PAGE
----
If you’re looking for an album full of rainbows, sunshine and uplifting themes, you’re not going to find it with BJ Barham’s Rockingham. In fact you’re going to find the exact opposite. For those unaware, Barham is the lead singer of indie country-rock band American Aquarium. They’re a band known for their excellent live shows and their relentless touring schedule. Barham is most certainly not parting ways with the group, but felt it was time for his first solo release. The inspiration came to him last November when American Aquarium was doing a show in Belgium on the night of the terrorist attacks that took place in Paris, France at the Eagles of Death Metal concert. It really disturbed Barham that something like this could happen at a music venue, something he calls a safe space where everyone can forget their troubles. A couple of days later he had eight songs that just came to him and that’s the songs that make up his new record Rockingham.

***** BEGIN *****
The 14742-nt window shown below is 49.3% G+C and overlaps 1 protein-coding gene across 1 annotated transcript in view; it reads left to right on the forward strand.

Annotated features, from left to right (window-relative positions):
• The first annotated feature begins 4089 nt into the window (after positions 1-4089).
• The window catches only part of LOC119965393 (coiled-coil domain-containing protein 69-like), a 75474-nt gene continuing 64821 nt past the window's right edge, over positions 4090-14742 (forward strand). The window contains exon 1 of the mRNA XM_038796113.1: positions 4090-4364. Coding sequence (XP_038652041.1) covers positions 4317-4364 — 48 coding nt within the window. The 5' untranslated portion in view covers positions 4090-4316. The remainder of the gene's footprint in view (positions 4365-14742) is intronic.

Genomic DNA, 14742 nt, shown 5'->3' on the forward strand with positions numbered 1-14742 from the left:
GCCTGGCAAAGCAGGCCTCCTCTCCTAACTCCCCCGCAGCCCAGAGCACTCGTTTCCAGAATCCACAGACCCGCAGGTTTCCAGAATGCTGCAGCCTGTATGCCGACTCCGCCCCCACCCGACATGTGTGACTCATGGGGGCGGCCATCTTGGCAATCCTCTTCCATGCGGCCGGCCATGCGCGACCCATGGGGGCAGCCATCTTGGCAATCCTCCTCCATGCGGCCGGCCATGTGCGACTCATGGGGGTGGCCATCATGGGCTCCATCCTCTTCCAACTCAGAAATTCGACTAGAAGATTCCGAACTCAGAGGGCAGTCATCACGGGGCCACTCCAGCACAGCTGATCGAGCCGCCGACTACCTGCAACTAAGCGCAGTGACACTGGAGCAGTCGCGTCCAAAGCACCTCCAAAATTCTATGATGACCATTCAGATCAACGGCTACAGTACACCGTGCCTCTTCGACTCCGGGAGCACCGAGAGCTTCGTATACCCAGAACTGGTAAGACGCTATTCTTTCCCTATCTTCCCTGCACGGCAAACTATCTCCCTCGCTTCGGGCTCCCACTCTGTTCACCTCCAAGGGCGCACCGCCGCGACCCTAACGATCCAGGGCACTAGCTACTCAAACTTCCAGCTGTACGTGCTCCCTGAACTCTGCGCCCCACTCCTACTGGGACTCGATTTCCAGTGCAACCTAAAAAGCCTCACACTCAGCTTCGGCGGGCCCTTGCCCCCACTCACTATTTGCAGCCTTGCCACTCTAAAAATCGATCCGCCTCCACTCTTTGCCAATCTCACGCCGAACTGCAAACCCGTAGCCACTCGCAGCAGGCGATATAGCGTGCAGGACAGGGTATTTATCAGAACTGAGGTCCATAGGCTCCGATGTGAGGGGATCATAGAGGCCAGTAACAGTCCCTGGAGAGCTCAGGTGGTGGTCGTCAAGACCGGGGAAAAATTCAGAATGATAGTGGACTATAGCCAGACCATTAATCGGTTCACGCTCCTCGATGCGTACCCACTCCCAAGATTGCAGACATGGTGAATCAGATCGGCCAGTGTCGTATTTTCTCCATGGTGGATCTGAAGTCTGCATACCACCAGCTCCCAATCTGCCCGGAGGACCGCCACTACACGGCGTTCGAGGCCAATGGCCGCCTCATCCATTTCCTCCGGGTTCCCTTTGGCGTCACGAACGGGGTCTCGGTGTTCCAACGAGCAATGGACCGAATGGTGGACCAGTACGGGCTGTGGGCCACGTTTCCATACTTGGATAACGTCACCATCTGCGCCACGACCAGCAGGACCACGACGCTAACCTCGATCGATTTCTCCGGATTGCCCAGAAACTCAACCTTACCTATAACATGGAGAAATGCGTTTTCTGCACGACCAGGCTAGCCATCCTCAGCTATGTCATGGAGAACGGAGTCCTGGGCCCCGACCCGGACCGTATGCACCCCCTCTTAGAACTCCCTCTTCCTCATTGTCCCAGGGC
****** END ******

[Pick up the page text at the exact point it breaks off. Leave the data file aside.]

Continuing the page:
The album begins with “American Tobacco Company,” a song about the broken American dream and the illusion of hard work always paying off. Barham says his grandfather inspired this song, as his grandfather served four years in the military in World War II only to come home and work 42 years at tobacco company. His grandfather never got ahead, despite always being told that hard work will always pay off. It’s after years of backbreaking work that his grandfather realizes the American dream is a lie. It’s a depressing, sober song that will punch you right in the gut. The album’s title track is about Barham’s father realizing the same thing his father did about the American dream. Barham’s hometown of Rockingham, North Carolina is the other main theme of this song. It’s a small town that has long been passed by the rest of the world and offers very little opportunity for a good life. Rockingham is a perfect representation of many small towns across America where good, hard-working people realize that life is hard and your dreams don’t always pan out. As someone who has been through Rockingham multiple times, I feel like Barham perfectly captured the spirit of the town.